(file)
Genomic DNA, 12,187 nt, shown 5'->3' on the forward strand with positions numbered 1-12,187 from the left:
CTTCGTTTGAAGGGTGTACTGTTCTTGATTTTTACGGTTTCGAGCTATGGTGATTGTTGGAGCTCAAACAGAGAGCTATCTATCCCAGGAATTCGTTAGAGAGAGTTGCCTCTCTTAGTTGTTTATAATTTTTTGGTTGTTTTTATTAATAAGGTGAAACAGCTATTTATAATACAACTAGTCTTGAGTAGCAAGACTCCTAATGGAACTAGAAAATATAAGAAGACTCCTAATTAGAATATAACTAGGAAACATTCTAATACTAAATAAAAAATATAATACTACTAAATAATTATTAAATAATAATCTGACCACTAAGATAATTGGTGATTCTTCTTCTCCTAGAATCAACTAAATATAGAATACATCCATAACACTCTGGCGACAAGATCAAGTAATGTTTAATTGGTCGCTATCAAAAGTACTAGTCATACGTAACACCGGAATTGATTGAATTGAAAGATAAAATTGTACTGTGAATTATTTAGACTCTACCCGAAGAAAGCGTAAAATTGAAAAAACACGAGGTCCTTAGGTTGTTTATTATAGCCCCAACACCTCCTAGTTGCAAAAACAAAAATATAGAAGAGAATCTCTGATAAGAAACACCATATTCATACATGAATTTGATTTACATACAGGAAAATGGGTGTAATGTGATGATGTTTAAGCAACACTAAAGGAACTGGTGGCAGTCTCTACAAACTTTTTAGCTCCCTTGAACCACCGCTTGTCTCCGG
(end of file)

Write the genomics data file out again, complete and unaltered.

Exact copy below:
Genomic DNA, 12,187 nt, shown 5'->3' on the forward strand with positions numbered 1-12,187 from the left:
CTTCGTTTGAAGGGTGTACTGTTCTTGATTTTTACGGTTTCGAGCTATGGTGATTGTTGGAGCTCAAACAGAGAGCTATCTATCCCAGGAATTCGTTAGAGAGAGTTGCCTCTCTTAGTTGTTTATAATTTTTTGGTTGTTTTTATTAATAAGGTGAAACAGCTATTTATAATACAACTAGTCTTGAGTAGCAAGACTCCTAATGGAACTAGAAAATATAAGAAGACTCCTAATTAGAATATAACTAGGAAACATTCTAATACTAAATAAAAAATATAATACTACTAAATAATTATTAAATAATAATCTGACCACTAAGATAATTGGTGATTCTTCTTCTCCTAGAATCAACTAAATATAGAATACATCCATAACACTCTGGCGACAAGATCAAGTAATGTTTAATTGGTCGCTATCAAAAGTACTAGTCATACGTAACACCGGAATTGATTGAATTGAAAGATAAAATTGTACTGTGAATTATTTAGACTCTACCCGAAGAAAGCGTAAAATTGAAAAAACACGAGGTCCTTAGGTTGTTTATTATAGCCCCAACACCTCCTAGTTGCAAAAACAAAAATATAGAAGAGAATCTCTGATAAGAAACACCATATTCATACATGAATTTGATTTACATACAGGAAAATGGGTGTAATGTGATGATGTTTAAGCAACACTAAAGGAACTGGTGGCAGTCTCTACAAACTTTTTAGCTCCCTTGAACCACCGCTTGTCTCCGG